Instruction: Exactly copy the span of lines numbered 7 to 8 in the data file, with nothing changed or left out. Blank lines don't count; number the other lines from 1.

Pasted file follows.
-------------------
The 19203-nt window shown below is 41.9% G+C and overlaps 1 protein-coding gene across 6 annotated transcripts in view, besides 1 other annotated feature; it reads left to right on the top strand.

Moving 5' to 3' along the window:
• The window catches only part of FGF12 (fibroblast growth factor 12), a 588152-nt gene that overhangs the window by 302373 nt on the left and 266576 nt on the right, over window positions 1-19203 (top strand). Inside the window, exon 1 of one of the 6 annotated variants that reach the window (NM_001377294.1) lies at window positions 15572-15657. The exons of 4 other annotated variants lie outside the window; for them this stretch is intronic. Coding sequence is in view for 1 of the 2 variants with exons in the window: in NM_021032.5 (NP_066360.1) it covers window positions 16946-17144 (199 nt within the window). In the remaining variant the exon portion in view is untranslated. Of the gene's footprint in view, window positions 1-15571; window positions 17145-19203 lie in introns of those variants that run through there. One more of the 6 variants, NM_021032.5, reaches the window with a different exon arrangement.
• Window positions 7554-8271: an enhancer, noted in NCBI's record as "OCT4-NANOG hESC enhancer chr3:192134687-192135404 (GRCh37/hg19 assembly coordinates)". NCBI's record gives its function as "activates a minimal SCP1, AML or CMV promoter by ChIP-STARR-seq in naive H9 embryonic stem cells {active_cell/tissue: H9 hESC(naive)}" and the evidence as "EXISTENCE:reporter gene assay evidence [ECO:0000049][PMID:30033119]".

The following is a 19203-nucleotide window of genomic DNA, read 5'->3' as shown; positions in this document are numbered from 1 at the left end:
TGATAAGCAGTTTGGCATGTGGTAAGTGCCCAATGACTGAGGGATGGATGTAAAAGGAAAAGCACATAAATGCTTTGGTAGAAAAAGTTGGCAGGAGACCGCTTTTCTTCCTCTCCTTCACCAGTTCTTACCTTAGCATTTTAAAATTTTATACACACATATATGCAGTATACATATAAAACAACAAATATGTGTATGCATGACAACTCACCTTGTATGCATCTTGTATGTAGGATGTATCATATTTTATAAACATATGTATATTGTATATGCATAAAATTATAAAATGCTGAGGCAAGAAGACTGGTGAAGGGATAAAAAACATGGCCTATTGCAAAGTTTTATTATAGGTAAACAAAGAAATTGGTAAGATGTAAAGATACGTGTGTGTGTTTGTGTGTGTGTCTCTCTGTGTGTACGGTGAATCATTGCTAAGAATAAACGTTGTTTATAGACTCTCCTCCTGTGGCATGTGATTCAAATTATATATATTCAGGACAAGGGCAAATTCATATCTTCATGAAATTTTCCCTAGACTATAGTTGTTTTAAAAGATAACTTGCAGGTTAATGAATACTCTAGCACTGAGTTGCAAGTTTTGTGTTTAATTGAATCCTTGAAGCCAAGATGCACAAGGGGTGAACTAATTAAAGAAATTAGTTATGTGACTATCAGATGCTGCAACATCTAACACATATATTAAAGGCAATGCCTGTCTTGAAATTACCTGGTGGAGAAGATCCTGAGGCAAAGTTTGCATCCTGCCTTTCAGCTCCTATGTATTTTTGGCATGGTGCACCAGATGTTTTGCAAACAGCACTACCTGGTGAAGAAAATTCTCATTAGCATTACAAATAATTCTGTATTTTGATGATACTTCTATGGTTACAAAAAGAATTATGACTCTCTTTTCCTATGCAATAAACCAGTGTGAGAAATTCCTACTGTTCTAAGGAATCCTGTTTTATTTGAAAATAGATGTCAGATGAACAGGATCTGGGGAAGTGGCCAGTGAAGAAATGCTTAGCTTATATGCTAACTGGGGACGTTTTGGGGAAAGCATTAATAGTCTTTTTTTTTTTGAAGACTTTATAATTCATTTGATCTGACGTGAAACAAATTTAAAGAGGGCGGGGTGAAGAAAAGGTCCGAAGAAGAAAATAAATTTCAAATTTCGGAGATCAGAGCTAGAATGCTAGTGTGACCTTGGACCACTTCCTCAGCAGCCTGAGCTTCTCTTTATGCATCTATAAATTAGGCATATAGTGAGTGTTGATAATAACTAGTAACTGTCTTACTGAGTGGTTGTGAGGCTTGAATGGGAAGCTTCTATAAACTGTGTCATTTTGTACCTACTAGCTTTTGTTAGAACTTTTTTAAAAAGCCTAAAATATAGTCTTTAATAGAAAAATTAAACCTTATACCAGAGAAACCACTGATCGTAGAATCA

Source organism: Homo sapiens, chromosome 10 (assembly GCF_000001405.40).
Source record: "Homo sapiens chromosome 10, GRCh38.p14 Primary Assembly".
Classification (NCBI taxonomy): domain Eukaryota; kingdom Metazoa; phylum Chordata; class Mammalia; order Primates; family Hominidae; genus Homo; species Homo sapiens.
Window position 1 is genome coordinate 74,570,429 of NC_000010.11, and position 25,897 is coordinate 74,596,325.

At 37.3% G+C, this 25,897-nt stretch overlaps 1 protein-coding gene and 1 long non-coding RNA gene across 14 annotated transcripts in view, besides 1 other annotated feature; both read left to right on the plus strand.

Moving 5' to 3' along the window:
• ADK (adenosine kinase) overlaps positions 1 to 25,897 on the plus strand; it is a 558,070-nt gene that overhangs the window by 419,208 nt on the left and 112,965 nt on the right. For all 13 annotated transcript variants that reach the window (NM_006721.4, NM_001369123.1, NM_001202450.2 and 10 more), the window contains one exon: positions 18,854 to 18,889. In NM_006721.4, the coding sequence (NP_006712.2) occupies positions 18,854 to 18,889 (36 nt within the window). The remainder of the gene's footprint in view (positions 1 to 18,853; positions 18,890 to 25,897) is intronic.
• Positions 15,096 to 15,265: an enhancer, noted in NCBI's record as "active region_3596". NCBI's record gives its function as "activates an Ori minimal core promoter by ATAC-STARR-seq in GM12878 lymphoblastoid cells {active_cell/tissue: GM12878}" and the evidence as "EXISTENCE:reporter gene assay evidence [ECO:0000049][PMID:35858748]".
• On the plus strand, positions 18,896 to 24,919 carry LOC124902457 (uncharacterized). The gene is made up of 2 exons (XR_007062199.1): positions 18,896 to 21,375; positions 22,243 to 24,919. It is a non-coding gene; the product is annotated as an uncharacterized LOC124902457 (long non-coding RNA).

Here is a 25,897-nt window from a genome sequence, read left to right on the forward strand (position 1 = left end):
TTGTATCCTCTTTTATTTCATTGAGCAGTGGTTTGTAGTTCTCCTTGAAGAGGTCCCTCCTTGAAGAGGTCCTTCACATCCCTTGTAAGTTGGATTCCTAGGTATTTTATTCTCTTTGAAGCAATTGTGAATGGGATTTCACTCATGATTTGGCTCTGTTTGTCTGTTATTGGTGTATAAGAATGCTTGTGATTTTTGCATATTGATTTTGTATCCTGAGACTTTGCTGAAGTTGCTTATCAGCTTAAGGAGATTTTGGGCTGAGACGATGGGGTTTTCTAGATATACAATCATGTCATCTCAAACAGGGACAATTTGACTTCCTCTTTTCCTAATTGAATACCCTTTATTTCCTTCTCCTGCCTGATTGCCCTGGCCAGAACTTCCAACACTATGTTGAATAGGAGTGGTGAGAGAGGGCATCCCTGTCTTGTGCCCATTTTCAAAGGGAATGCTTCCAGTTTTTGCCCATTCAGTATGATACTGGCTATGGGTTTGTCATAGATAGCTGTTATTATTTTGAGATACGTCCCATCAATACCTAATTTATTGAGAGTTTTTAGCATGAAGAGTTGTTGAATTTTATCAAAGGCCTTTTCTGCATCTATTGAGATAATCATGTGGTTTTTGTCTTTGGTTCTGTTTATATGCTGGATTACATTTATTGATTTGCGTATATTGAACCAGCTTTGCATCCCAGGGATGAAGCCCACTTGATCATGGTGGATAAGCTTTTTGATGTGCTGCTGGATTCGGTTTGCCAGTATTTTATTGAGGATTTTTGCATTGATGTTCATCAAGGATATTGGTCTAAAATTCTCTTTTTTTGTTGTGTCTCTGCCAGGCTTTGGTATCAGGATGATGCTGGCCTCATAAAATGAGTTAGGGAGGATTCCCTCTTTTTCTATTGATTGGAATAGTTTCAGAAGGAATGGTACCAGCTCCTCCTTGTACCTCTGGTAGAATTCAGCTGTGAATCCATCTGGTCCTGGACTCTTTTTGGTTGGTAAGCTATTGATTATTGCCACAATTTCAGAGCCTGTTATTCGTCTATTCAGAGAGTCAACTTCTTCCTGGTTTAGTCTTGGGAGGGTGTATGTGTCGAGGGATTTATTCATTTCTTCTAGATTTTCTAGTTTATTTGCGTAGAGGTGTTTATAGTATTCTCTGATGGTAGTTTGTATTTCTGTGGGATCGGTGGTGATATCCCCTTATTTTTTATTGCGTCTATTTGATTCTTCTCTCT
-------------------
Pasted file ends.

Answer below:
Source organism: Homo sapiens, chromosome 10 (assembly GCF_000001405.40).
Source record: "Homo sapiens chromosome 10, GRCh38.p14 Primary Assembly".